Frank L. Watson, III

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(901) 529-7996

Mr. Watson, formerly a partner with Baker Donelson Bearman Caldwell & Berkowitz, PC, the largest law firm in Tennessee, has been trying cases for 22 years, having represented clients before courts throughout the nation, including federal and state courts in Arkansas, Alabama, California, Illinois, Florida, Louisiana, Mississippi, Tennessee, Virginia and Washington.  He has substantial experience representing both plaintiff and defendants in complex/multi-district litigation and class action cases in the areas of securities fraud, antitrust violations, consumer products, FINRA arbitrations, and corporate governance claims as well as significant personal injury matters involving defective products and trucking companies.

Education:

Washington & Lee University, B.A. in English, cum laude, 1988

Tulane University School of Law, cum laude, 1991

Admitted to practice in all federal and state courts of Tennessee; admitted in the United States Courts for the Northern District of Mississippi and Western Arkansas; admitted in the United States Courts of Appeals for the Fourth, Fifth, Sixth, Seventh and Eleventh Circuits.

Member of the Memphis Bar Association

Member of the American Association for Justice (formerly ATLA)

Member of Plaintiff’s Class Action Forum

 

In addition to the cases listed found at “Notable Cases,” here are just a few of Mr. Watson’s past successes when representing plaintiff and defendants in commercial cases:

  • Bass v. First Pacific Networks, Inc., No. C 92-20746 JW, 1993 WL 255481 (N.D. Cal. June 30, 1993) – Represented former officer and director of publicly traded company for conversion of his stock certificates by company, and defended against the company’s claims that his stock had been issued for inadequate consideration and under economic duress.  Following a lengthy bench trial, Mr. Watson’s client prevailed and the company was ordered to return his stock certificates which were valued at $6.38 million. 

 

  • In re Taxable Municipal Bond Securities Litigation, MDL 863, 1995 WL 766339 (E.D. La. Dec. 29, 1995) – Successfully represented 20 secondary market broker dealers in connection securities class action involving housing and farming bonds underwritten by Drexel Burnham Lambert (a principal of which was Michael Milkin) and guaranteed by Executive Life Insurance Company.

 

  • Slusser v. Commodity Futures Trading Commission, 210 F.3d 783 (7th Cir. 2000) –Successfully represented former manager of commodity pool by vacating $10 million civil monetary penalty imposed by the CFTC, then the largest monetary penalty that the CFTC had ever levied against an individual or corporation. Later, on remand, the CFTC obtained a $600,000 penalty against Slusser but failed to institute collection proceedings on a timely basis and thus was denied the collection of the penalty.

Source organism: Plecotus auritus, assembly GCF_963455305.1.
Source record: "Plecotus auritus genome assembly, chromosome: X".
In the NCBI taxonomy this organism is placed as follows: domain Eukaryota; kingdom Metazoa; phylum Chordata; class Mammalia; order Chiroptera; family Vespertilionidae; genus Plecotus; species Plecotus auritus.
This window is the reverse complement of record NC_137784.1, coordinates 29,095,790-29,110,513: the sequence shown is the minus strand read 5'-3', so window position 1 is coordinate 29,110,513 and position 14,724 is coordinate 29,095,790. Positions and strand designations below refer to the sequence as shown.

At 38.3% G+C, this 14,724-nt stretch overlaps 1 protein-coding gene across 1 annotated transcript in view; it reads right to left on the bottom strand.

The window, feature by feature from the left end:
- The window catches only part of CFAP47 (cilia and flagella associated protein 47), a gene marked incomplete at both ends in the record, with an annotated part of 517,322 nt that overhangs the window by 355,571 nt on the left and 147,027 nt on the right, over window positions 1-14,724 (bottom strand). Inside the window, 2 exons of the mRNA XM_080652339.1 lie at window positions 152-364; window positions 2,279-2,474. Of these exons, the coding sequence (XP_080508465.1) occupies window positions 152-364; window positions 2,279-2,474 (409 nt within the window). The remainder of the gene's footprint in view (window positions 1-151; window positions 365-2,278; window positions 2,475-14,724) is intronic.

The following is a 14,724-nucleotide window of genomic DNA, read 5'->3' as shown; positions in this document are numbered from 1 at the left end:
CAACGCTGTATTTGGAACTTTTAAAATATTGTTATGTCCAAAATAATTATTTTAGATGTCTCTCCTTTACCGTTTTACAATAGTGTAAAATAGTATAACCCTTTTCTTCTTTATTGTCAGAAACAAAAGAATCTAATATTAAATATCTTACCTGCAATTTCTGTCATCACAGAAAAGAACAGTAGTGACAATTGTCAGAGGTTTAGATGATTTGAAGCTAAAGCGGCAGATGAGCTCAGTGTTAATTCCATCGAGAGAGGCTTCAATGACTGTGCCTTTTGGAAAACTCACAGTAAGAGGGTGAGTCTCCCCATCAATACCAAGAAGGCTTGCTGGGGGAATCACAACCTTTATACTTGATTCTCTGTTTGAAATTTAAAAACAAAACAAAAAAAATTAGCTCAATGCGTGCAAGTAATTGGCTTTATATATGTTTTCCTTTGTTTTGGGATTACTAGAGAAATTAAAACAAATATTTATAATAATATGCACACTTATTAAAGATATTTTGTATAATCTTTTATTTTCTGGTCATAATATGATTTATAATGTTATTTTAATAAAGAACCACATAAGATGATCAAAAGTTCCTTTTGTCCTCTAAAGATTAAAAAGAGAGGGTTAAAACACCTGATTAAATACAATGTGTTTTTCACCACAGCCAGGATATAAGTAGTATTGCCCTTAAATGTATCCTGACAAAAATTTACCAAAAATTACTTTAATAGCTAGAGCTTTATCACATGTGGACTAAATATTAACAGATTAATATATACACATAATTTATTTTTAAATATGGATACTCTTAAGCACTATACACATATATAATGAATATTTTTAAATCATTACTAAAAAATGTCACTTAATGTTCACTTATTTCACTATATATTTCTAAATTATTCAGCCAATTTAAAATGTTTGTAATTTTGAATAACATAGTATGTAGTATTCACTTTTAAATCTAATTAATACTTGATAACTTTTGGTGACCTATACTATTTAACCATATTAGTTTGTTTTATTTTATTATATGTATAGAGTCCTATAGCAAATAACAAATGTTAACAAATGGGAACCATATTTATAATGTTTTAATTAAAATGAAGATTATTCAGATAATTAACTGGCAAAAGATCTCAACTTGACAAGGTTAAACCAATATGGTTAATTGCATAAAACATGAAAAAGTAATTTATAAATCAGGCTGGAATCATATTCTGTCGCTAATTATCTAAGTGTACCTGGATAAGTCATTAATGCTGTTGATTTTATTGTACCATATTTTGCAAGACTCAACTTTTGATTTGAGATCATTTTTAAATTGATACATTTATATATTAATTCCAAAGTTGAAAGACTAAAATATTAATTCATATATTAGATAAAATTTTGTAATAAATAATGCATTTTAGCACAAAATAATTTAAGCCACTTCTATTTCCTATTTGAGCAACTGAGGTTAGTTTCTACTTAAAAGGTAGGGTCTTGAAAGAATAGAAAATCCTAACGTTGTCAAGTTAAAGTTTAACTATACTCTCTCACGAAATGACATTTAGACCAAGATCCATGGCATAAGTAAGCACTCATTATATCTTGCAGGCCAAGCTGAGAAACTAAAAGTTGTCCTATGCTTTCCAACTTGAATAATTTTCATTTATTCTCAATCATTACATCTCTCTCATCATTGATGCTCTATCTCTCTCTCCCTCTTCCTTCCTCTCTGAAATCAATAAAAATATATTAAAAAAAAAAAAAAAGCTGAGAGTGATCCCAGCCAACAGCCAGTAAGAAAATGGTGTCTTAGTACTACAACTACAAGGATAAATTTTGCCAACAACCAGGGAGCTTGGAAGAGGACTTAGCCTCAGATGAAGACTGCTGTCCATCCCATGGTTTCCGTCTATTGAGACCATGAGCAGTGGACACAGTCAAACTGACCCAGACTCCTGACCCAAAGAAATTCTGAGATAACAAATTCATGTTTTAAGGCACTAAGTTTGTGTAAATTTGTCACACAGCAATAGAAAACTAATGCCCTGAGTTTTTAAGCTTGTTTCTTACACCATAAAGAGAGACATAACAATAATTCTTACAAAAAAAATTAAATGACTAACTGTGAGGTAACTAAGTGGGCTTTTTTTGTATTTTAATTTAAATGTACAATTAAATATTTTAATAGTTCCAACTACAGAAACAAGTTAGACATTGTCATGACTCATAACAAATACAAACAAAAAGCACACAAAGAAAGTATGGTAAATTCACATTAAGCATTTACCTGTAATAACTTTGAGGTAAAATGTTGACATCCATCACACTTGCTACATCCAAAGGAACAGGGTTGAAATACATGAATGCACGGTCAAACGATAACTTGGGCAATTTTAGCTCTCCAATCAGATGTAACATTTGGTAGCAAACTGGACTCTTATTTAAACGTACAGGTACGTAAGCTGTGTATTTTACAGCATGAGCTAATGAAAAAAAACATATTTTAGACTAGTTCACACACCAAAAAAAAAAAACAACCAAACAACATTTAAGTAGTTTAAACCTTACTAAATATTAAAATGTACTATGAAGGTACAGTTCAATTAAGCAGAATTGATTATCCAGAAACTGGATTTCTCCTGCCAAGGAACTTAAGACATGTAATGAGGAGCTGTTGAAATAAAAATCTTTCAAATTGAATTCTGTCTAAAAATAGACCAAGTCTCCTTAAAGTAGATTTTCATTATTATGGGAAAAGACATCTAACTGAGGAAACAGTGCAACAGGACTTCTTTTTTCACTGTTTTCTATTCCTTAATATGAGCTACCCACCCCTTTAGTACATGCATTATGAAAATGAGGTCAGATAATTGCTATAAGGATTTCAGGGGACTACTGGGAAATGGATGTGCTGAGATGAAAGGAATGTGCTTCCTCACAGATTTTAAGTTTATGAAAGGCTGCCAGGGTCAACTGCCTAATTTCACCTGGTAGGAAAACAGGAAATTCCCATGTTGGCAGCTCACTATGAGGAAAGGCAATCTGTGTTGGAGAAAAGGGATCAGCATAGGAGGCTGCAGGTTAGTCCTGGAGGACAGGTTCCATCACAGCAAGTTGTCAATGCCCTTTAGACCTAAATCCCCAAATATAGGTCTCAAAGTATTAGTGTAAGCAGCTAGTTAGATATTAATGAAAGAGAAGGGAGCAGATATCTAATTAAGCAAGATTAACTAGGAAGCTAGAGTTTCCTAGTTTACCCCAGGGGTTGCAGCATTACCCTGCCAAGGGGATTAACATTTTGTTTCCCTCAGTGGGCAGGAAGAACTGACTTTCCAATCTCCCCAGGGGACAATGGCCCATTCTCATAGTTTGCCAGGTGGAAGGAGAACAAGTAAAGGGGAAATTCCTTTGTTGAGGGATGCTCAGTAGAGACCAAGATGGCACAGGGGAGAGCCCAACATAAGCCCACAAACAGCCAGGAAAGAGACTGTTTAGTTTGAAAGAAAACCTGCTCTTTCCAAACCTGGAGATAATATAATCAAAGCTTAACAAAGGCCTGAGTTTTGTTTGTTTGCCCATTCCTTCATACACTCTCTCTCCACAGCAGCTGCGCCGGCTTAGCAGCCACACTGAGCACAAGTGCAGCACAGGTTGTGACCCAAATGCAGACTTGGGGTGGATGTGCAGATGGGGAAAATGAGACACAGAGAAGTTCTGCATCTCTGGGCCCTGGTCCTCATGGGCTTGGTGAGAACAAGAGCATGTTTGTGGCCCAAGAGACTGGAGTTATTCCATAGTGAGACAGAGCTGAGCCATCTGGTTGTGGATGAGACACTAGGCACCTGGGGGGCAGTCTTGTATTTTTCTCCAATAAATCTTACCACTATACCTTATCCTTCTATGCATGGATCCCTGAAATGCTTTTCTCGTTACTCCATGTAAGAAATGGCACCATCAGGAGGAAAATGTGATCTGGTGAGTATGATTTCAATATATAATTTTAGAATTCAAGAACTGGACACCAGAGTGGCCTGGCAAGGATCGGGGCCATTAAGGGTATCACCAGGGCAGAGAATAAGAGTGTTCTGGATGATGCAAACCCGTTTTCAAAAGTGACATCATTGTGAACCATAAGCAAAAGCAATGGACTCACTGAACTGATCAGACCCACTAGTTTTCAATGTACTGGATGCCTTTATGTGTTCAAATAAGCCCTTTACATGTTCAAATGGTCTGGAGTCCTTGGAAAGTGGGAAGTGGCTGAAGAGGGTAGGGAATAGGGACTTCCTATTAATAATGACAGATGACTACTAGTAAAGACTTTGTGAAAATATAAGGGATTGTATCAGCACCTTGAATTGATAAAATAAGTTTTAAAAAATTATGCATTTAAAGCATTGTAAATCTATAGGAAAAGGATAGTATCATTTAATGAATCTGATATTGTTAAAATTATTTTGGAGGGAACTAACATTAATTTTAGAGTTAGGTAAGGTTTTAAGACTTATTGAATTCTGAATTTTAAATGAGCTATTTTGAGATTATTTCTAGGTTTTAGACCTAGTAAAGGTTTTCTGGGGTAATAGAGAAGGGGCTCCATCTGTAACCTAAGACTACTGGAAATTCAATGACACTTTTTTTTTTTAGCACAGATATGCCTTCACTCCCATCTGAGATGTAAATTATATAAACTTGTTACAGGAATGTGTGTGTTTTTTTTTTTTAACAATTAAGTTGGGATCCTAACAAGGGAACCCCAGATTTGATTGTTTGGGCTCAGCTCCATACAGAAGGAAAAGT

• Madero v. Refco, Inc., 934 F. Supp. 282 (N.D. Ill. 1996) – Successfully defended futures commission merchant in connection with customer’s churning and unauthorized transactions claims, achieving a dismissal of claims under a shortened statute of limitations imposed by merchant’s contract.

  • Vickers v. Hill Equipment Co.,LLC v. Yamaha Motor Corporation USA et al, Case No. 1:96-cv-00379-GHD (N.D. Miss. Dec. 24, 1996) – Represented watercraft dealer in connection with alleged vertical anti-trust conspiracy entered into watercraft manufacturer and other retail dealers to terminate dealer for price discounting.  After discovery, a seven figure settlement was reached.

 

  • Mediasia, Ltd. v. Morgan Keegan & Co., Inc., Case No. 2:96-cv-03222 (W.D. Tenn. Nov. 21, 1996)Successfully defended broker-dealer in connection with private sale of Rule 144 stock which could not be completed due to lock up agreement.  This matter involved complex options purchased by customer of broker-dealer in order to hedge stock he had purchased that was subject to a lock-up agreement.

 

  • Guiliano v. Cleo, Inc., 995 S.W.2d 88 (Tenn. 1999) – Represented former officer who had been denied salary continuation agreement after his constructive termination.  Client prevailed before the Tennessee Supreme Court, resulting in substantial payment of back salary and a change in Tennessee law concerning liquidated damages.

 

  • Syncor Intern. Corp. v. Newbaker, 12 F. Supp.2d 781 (W.D. Tenn. 1998) – Represented radiopharmaceutical manufacturer in RICO action against various defendants who were diluting and misappropriating its product.

 

  • Gazabo S.A de C.V. v. Chase Manhattan Bank et al, Case No. 2:00-cv-0291 (W.D. Tenn. Aug. 3, 2003) – Successfully represented foreign investor who lost several million dollars in a fraudulent investment scheme known as “prime bank notes” and recovered client’s entire investment as well as attorney’s fees after securing a temporary and preliminary injunction under the Securities Act of 1933 which froze the defendants’ assets and bank accounts.   Significant confidential settlement reached.

 

  • Logan, et al. v. SCB Computer Technologies, Inc. Case No. 03-2925 (W.D. Tenn. 2004) – Represented plaintiff class in a collective and class action involving federal and state wage and hour violations. Class-wide settlement reached and approved by court. 

 

  • Talib v. Skyway Communications Holding Corp., No. 805CV282T17TBM, 2005 WL 161070 (M.D. Fla. July 7, 2005) – Represented investor group against publicly traded company for securities laws violations and achieved preliminary injunction freezing all of the company’s assets.